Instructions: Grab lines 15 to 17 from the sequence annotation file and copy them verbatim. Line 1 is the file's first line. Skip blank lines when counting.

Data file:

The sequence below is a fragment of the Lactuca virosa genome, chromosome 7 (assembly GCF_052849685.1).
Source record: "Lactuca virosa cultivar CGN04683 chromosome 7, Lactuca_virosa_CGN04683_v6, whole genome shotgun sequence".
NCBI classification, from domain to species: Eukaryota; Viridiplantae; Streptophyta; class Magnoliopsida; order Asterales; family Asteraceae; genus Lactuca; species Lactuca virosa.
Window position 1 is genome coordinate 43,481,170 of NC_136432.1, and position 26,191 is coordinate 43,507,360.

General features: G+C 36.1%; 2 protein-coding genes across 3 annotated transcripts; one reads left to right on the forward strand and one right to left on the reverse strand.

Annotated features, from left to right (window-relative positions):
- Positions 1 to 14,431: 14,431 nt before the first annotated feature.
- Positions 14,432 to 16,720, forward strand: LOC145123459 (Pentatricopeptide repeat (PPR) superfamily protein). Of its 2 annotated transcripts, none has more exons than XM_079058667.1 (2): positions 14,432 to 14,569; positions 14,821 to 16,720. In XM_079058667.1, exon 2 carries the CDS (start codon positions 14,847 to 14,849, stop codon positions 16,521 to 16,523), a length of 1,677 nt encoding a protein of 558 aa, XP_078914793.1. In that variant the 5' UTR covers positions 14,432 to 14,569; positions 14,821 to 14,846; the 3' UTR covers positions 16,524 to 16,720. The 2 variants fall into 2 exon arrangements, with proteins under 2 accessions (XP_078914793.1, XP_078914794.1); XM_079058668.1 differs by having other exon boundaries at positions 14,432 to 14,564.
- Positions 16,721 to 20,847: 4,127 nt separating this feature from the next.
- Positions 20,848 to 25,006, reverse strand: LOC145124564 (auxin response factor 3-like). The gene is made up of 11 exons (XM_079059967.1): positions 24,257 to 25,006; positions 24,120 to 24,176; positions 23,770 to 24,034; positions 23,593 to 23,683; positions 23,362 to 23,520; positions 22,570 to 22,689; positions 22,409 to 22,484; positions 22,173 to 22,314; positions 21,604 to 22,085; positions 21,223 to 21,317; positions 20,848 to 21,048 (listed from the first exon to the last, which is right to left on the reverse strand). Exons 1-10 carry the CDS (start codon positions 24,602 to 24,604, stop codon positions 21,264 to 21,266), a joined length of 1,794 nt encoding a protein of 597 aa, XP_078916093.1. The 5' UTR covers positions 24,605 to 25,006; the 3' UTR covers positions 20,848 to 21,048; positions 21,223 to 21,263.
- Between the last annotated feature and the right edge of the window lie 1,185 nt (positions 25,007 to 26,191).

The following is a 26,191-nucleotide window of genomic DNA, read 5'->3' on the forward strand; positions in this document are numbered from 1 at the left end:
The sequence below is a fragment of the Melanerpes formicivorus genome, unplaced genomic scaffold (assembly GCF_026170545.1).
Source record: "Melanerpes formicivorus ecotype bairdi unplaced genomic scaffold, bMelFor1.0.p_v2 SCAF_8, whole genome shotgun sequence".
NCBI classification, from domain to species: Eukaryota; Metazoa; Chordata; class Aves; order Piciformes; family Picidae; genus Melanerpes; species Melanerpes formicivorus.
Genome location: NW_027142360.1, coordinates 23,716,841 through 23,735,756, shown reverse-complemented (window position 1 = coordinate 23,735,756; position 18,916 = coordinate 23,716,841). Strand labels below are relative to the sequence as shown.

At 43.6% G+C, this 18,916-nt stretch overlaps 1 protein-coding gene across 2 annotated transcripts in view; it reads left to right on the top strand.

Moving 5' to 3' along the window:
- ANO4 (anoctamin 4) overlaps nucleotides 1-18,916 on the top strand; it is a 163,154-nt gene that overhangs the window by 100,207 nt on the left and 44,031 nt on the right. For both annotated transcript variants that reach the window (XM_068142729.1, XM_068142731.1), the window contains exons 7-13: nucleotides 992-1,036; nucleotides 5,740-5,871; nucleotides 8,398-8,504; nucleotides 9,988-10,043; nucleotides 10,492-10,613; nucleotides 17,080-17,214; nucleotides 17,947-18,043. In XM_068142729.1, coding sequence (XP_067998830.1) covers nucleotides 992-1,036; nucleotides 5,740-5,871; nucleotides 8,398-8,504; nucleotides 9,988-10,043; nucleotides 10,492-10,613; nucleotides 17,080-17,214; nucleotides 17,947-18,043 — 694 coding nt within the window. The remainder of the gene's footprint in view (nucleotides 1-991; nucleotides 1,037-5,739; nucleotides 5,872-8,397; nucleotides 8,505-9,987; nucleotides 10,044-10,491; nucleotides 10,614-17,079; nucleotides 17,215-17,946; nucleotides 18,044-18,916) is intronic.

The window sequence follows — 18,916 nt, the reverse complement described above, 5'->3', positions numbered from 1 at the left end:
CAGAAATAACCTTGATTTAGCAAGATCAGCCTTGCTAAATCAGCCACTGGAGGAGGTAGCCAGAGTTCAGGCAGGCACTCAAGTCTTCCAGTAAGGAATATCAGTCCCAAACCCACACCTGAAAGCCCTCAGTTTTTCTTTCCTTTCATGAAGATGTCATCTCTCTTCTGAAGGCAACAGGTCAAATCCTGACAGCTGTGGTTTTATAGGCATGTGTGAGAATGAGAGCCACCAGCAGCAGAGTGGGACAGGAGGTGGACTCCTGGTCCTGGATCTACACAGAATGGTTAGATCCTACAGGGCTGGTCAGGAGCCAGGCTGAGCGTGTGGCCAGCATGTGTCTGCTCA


NCBI classification, from domain to species: Eukaryota; Metazoa; Chordata; class Aves; order Piciformes; family Picidae; genus Melanerpes; species Melanerpes formicivorus.
Genome location: NW_027142360.1, coordinates 23,716,841 through 23,735,756, shown reverse-complemented (window position 1 = coordinate 23,735,756; position 18,916 = coordinate 23,716,841). Strand labels below are relative to the sequence as shown.

At 43.6% G+C, this 18,916-nt stretch overlaps 1 protein-coding gene across 2 annotated transcripts in view; it reads left to right on the top strand.